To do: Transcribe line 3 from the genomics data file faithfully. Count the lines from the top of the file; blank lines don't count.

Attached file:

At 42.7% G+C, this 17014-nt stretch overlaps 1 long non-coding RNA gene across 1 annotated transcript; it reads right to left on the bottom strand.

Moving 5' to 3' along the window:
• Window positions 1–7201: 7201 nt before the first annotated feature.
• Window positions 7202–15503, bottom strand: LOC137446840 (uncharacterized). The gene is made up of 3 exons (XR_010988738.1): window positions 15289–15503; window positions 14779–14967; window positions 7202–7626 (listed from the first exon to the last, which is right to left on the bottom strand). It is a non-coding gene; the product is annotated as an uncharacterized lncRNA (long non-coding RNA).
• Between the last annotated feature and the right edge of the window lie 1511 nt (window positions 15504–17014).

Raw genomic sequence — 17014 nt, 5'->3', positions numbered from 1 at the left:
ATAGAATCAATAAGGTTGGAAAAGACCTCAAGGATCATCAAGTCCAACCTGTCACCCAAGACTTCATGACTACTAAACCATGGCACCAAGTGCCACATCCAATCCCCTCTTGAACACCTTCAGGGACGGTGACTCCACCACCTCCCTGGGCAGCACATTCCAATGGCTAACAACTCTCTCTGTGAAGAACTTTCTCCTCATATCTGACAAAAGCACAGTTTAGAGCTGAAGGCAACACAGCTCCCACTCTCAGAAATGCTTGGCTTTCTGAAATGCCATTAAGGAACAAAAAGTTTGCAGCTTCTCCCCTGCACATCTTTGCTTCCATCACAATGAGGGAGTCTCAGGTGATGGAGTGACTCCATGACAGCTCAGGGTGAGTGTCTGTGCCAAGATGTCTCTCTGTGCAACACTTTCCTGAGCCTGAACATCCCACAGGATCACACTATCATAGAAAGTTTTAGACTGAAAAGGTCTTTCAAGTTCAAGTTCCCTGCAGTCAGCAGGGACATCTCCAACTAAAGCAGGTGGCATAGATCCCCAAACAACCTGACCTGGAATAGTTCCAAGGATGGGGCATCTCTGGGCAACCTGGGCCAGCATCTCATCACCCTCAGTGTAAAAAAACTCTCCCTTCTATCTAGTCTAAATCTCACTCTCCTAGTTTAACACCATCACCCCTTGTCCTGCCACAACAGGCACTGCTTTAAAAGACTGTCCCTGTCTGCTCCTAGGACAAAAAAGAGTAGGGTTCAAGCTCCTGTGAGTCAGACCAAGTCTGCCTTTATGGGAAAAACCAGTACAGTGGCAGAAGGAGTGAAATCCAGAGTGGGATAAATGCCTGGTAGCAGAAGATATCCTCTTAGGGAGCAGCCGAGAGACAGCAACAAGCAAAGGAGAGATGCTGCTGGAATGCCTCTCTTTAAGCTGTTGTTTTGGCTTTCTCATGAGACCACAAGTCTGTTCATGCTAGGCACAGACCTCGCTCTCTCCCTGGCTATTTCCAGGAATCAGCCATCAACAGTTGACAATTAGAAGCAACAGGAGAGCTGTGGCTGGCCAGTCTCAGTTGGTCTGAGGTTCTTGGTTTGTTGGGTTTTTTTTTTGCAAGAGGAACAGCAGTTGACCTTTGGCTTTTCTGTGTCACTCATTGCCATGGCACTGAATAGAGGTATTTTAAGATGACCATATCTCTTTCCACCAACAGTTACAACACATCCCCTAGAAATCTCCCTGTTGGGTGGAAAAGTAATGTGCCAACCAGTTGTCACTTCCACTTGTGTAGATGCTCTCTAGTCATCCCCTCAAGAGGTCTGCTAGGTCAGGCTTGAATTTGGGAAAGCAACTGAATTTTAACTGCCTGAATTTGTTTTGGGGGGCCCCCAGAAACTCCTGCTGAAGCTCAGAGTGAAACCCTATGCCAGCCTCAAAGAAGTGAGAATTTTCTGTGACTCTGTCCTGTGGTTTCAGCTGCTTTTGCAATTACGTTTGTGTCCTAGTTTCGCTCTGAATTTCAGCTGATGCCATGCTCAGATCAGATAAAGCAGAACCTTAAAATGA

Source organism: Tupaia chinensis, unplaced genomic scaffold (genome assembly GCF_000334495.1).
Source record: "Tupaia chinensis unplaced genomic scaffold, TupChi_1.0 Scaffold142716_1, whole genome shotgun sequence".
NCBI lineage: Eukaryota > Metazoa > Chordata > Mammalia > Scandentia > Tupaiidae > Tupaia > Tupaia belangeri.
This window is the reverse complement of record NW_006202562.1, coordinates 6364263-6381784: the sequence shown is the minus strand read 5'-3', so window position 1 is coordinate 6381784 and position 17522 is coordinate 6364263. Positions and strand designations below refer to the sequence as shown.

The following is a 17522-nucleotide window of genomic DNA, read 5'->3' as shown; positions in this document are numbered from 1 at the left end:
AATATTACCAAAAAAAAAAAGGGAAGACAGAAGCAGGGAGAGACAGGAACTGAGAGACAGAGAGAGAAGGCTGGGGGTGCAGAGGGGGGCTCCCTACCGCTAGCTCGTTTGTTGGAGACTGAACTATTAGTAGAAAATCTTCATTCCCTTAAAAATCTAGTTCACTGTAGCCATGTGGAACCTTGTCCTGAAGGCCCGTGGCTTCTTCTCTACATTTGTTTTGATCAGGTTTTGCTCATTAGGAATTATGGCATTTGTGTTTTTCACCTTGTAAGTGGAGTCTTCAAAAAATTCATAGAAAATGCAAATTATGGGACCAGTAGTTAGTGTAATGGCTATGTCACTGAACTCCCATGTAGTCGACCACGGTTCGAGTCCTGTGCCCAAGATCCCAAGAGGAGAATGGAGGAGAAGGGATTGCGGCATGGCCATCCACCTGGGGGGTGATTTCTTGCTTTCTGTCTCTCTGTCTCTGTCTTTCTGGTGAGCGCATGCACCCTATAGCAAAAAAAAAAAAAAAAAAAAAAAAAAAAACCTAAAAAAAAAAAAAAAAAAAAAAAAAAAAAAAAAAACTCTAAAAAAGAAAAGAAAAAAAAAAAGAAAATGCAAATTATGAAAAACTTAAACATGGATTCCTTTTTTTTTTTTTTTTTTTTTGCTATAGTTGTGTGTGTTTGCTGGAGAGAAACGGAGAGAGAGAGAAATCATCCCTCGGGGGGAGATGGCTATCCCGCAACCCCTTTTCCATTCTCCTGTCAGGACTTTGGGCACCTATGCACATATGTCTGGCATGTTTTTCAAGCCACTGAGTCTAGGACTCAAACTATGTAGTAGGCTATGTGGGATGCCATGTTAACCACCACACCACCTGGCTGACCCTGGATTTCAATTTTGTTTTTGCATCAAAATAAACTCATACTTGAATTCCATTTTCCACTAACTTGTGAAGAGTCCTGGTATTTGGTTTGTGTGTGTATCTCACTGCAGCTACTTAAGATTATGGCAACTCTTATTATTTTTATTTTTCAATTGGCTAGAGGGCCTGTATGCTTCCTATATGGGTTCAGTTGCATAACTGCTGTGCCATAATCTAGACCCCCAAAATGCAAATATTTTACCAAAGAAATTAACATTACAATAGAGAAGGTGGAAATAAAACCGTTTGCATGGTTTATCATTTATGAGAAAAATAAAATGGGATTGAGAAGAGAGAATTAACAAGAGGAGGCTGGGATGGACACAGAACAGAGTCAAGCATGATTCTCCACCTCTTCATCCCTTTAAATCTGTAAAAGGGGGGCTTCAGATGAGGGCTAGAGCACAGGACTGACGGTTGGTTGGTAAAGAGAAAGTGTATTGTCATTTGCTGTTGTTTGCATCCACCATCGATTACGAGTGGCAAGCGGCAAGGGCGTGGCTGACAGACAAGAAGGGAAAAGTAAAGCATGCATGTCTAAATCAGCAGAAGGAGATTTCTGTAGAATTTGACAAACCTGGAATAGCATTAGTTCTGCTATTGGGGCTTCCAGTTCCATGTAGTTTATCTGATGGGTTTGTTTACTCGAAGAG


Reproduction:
• Window positions 1–7201: 7201 nt before the first annotated feature.